Climate change is a crisis affecting everyone.
Some will be more impacted than others. While climate change can occur through natural circumstances, human activities are responsible for unprecedented and catastrophic changes in our climate over the past century.
The consequences of climate change are vast, including droughts, fires, rising sea levels, flooding, melting ice, and severe storms – all these changes subsequently impact biodiversity.
Every single choice we make has an impact on our planet.
The good news is that there are smaller, everyday changes that you can make which will positively impact your carbon footprint.
Here are some small changes you can make to live a more sustainable life, creating a more positive future for our people and planet:
1 – REUSE & RECYCLE.
A lot of the goods we buy are wasted. Excess food and old, or unused, clothes are often put straight into trash. But the next time you go to throw away leftovers or damaged clothing, stop!
8.4 million people in the UK are struggling to eat. And in the UK alone we waste almost 10 million tonnes of food each year. WRAP estimated that 1 in every 5 shopping bags is completely wasted. So, what can we do to reduce food waste?
- First things first – don’t over buy food. Establish what you need and don’t need. (We’re all guilty of buying a loaf of bread when there’s a half used one already in the cupboard at home.) Planning ahead on your meals can help with this too; consider what your meals will be and how to make the most of leftovers.
- Make the most of your freezer! By batch cooking and freezing meals, you won’t waste fresh food if you miss a meal or forget about the veggies in the draw. You can also par-cook veg and freeze for later use or freeze unused fruits for smoothies or baking.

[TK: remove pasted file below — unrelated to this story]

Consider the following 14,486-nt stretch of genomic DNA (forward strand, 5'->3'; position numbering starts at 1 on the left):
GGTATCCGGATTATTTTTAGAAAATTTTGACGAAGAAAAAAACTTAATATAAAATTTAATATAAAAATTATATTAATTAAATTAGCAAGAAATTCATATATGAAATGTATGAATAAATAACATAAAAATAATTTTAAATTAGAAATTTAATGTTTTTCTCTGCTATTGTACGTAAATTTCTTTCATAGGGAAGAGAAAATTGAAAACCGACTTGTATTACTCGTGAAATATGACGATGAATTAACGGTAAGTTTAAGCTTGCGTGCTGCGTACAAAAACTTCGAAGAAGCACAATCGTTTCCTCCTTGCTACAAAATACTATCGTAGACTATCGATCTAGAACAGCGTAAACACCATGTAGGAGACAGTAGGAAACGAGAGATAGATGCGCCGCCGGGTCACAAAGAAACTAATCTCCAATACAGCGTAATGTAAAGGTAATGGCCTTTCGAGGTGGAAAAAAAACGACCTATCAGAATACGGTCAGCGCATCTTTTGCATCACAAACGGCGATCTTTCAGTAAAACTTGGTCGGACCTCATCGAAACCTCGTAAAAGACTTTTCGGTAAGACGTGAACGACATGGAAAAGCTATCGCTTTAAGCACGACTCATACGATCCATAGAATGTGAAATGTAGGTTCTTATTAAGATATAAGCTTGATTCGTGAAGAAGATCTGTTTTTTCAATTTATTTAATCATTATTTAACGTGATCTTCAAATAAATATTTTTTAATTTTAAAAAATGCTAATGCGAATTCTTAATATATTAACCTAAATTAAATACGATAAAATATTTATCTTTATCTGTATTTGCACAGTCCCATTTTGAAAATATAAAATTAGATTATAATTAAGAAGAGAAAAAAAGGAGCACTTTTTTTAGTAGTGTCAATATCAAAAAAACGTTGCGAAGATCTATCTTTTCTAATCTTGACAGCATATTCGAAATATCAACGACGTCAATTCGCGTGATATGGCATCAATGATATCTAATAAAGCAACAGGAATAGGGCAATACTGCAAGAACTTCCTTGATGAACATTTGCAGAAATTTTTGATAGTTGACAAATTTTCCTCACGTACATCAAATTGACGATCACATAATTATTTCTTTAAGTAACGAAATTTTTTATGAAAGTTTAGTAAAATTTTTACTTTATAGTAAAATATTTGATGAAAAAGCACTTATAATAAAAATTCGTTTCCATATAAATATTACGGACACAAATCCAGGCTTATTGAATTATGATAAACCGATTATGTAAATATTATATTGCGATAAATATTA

- Compost can be your friend. Any fresh food scraps or garden trimmings can be added to a compost pile. This saves a lot of waste going to land fill. Once the compost is ready, it can be used on flower and vegetable beds to enrich your soil.
Now, what about clothing? With the current accessibility, and price, of fast fashion people are consuming more clothes than ever. Unfortunately, this is having serious impacts on our planet – The apparel industry is second only to the oil industry in terms of pollution (contributing around 10% of all global emissions). As well as the pollution caused in the process of making garments, it is a water intensive process. The World Wildlife Dun estimated that it takes 20,000 litres of freshwater to make one kg of cotton – the equivalent of one t-shirt and a pair of jeans.
The solution is to reduce our reliance on fast fashion. A great way to do this is upcycling and repurposing clothes we already own. Instead of throwing away those jeans with a hole in the knee, stitch them up and keep using them. If you do need to buy some new clothes, you can also look for brands that sell upcycled clothes. A lot of companies are supporting the change to recycling clothes and offer ranges that are vintage, recycled, upcycled, or carbon neutral.